[rrd-users] value and name both

David Thornton northdot9 at gmail.com
Tue Nov 22 14:57:58 CET 2011

Hey Shabnam, David here :)

Shabnam is using a shell script to construct rrdgraph statements.

My suggestion to Shabnam originally ( off list ) was to do some rrd
fetch commands before the main rrdgraph construction.

Var1=`rrdfetch ds1 maximum blah`
Var2=`rrdfetch ds2 maximum blah`

If var1 > var2
 Max ="var1"
 Max = "var2"

Rrdgraph "stuff ... $max ... Stuff "

But now I wonder if you can I do a vdef (maximum) fetch? how do I
distinguish between vdef maximum and cdef max?

David Thornton

On 11/21/11, Simon Hobson <linux at thehobsons.co.uk> wrote:
> Shabnam Shahreza wrote:
>>Imagine this is one of the printed outputs which I got by using
>>"AVERAGE 1" comparing file1/2/3:
>>	print[10] = "7.843519 \n"
>>This search fails to show me which one of file1/2/3 has this value:
>>rrdtool fetch -s -1y file1 AVERAGE 1 | grep 843519
>>rrdtool fetch -s -1y file2 AVERAGE 1 | grep 843519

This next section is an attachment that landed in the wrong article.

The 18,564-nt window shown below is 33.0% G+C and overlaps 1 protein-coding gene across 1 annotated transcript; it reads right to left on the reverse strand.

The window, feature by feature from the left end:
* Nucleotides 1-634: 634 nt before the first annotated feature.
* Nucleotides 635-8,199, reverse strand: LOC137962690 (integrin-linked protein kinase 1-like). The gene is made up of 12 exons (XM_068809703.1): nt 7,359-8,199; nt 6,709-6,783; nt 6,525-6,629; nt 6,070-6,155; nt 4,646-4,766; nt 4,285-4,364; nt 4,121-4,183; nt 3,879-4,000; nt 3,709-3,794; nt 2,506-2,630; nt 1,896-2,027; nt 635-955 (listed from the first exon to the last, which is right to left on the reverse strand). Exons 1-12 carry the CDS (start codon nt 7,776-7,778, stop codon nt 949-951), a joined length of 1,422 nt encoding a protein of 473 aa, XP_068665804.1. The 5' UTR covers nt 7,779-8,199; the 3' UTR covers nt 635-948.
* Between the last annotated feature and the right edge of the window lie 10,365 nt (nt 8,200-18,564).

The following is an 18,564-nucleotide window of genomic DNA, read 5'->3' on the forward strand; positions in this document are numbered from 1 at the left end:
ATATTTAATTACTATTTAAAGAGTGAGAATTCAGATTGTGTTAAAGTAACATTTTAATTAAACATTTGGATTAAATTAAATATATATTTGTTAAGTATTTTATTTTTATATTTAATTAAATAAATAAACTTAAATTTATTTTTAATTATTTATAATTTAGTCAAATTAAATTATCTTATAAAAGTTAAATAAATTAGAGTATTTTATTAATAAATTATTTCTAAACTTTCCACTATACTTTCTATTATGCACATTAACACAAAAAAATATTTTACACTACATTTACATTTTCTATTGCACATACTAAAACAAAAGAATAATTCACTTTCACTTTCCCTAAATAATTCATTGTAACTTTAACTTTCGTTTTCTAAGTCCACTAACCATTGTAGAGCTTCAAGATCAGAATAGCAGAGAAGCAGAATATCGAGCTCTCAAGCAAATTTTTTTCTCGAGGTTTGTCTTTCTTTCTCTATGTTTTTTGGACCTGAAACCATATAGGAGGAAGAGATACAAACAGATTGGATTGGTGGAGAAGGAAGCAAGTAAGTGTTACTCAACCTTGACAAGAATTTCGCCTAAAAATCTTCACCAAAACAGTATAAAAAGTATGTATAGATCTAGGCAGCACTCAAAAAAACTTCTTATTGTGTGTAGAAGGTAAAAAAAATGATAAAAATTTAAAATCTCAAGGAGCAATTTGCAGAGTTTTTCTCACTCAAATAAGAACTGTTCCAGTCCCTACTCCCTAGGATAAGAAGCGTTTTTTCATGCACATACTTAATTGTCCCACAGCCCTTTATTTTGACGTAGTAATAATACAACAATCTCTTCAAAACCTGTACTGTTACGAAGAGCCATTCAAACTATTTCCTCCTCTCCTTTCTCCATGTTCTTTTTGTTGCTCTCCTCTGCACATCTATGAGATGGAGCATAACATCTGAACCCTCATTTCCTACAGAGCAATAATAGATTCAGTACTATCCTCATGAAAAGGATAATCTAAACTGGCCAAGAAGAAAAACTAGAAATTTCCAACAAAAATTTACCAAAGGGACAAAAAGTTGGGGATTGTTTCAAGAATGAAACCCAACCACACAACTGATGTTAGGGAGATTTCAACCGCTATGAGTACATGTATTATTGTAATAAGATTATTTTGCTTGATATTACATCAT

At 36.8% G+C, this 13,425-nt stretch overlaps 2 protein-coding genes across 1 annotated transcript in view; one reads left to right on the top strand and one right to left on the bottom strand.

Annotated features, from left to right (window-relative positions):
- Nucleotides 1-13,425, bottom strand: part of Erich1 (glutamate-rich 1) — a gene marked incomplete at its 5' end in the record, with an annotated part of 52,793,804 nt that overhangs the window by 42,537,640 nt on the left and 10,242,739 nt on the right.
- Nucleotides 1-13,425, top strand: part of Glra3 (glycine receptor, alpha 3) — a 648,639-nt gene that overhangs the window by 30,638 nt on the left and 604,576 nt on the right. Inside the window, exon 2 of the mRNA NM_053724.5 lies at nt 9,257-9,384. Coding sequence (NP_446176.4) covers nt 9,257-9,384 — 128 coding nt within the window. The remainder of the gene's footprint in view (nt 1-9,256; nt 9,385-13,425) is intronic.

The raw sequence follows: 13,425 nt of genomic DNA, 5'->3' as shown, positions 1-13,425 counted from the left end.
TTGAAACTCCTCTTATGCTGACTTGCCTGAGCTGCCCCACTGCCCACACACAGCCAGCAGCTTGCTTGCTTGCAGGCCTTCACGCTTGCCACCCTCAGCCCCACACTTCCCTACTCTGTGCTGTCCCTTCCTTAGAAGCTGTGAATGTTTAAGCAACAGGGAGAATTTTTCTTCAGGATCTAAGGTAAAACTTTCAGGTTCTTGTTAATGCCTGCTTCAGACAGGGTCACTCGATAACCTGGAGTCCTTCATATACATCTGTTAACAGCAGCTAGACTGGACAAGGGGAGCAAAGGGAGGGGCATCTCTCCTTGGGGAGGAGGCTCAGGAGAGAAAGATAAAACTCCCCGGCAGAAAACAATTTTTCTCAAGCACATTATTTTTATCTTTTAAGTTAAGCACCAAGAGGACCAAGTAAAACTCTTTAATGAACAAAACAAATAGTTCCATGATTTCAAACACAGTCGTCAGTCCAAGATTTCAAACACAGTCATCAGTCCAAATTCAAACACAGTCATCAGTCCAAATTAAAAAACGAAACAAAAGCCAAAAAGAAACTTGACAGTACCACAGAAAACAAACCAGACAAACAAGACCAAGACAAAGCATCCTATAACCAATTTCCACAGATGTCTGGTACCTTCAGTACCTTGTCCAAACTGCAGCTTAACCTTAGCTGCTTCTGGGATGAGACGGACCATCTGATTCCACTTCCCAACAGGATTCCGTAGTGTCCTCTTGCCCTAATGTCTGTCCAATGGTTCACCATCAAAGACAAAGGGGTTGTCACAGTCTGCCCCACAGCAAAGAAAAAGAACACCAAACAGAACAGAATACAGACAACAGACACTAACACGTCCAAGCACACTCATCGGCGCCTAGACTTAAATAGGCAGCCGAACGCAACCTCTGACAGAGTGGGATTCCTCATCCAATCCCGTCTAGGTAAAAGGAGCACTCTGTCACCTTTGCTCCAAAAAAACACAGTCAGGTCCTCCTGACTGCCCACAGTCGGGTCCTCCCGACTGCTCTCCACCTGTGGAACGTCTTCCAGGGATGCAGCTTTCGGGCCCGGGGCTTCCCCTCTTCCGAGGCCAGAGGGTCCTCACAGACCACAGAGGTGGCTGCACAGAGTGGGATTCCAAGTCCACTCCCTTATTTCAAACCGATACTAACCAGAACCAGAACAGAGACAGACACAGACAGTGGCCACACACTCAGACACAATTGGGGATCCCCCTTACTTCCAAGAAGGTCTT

>>rrdtool fetch -s -1y file3 AVERAGE 1 | grep 843519
>>Even I dumped the output but still unable to locate the value....
>>Is this due to some normalization or something?
> Almost certainly.
> rrdtool fetch simply returns the data stored in the database - it
> does **NOT** do any data manipulation. rrdgraph on the other hand
> will resample the data to fit your graph unless you take care to make
> this a null operation.
> Even if you use rrdtool graph, I would not try finding data like that
> - it only takes a very small change in conditions for that exact
> value to not appear.
> However, in the example I gave, you did not have to look for a value
> (at least not in a separate run) - what you printed was an index to
> the data set that gave rise to the value you were after. Ie, you
> wouldn't get something like 7.843519 and have to find where it came
> from, you'd get (for example) 1, 2, or 3 - signifying source 1, 2, or
> 3 respectively.
> And BTW - please don't try and take threads off-list unless asked to.
> It's impolite both to the person your asking for one-to-one help from
> and to the rest of the people on the list who may well be able to
> assist. Also, it means the conversation doesn't go into the list
> archives for the benefit of others looking for answers later.
> --
> Simon Hobson
> Visit http://www.magpiesnestpublishing.co.uk/ for books by acclaimed
> author Gladys Hobson. Novels - poetry - short stories - ideal as
> Christmas stocking fillers. Some available as e-books.
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